fat · fitness

Dueling headlines make my head hurt

Image description: Question marks

In the same day I got both of these headlines more than once in my Facebook newsfeed:

1. New Study Lends More Weight To ‘Fat But Fit’ Theory – http://huff.to/1bRFmZ1

Researchers at Middle Tennessee State University, led by exercise scientist Vaughn Barry, Ph.D., examined 10 past studies that recorded information about participants’ body mass indexes and fitness levels. The studies looked at the weight and fitness levels of thousands of participants (the largest one included 21,856 people) and continued to follow up with the participants over several years, ranging from an average of 7.7 years to an average of 16 years.

Barry’s team crunched the numbers on those past studies by dividing participants into three weight categories based on BMI: normal weight, overweight and obese. Then they put them into two categories based on their performance on an endurance test (in most studies, this involved running on a treadmill): fit and unfit.

They found that fitness levels, not weight, predicted whether or not a participant had died in the study’s intervening years. Unfit people, regardless of their weight, had twice the risk of dying during the study than fit people, and overweight and obese people who were fit had similar mortality risks as fit, normal weight participants. Another way of putting it: thin, unfit people had twice the mortality risk as obese fit people.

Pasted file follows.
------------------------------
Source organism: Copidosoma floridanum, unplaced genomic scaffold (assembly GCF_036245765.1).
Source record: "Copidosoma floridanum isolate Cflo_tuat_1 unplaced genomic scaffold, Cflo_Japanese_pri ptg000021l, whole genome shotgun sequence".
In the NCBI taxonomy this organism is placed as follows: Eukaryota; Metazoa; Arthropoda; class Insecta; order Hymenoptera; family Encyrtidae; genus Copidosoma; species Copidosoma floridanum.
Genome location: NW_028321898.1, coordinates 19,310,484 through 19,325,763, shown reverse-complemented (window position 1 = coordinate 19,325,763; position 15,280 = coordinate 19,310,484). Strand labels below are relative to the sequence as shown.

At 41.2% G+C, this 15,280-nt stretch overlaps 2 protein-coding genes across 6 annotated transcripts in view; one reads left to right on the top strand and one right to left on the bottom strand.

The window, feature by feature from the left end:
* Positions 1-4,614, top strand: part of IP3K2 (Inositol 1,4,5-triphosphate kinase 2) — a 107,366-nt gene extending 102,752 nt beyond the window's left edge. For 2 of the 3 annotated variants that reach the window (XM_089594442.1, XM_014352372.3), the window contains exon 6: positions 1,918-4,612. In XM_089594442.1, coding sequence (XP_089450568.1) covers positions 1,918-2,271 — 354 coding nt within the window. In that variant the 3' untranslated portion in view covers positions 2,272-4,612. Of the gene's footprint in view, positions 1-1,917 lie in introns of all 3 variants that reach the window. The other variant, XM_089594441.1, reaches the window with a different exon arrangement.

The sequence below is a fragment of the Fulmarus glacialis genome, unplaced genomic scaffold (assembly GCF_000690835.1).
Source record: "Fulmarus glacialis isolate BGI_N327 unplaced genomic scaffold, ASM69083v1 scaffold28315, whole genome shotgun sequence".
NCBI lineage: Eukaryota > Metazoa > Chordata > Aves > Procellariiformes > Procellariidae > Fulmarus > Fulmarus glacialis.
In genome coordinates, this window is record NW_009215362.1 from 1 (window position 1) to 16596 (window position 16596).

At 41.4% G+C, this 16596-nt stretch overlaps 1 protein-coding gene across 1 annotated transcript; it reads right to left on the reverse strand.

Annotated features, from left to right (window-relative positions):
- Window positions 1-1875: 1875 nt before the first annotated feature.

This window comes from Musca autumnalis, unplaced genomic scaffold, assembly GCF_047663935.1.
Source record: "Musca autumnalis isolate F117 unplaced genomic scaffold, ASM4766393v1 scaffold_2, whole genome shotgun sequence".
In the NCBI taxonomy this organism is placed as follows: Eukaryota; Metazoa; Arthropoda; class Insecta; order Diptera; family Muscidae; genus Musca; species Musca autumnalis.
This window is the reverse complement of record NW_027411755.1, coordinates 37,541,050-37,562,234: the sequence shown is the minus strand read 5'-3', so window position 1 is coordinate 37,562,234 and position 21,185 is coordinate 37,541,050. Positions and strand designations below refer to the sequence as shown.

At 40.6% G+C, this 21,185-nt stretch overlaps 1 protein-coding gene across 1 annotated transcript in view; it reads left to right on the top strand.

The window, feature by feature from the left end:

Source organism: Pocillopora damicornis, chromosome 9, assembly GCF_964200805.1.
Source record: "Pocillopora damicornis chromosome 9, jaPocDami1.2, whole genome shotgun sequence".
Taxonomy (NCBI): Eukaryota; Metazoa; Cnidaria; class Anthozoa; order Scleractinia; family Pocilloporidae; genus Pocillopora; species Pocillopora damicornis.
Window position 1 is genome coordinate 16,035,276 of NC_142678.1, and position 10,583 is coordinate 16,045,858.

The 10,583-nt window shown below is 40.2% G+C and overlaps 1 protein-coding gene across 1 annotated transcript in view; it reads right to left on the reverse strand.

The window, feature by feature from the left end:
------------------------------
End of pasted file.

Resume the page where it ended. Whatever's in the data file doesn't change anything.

The study was recently published in the journal Progress in Cardiovascular Diseases

2. ‘Healthy and overweight’ is a myth, study suggests http://m.bbc.co.uk/news/health-25118857

Excess fat still carries health risks even when cholesterol, blood pressure and sugar levels are normal, according to a study of more than 60,000 people.

It has been argued that being overweight does not necessarily imply health risks if individuals remain healthy in other ways.

The research, published in Annals of Internal Medicine, contradicts this idea.

The study looked at findings from more than 1,000 published studies.

Researchers from the Mount Sinai Hospital, Toronto, found there was no healthy pattern of increased weight when heart health was monitored for more than 10 years.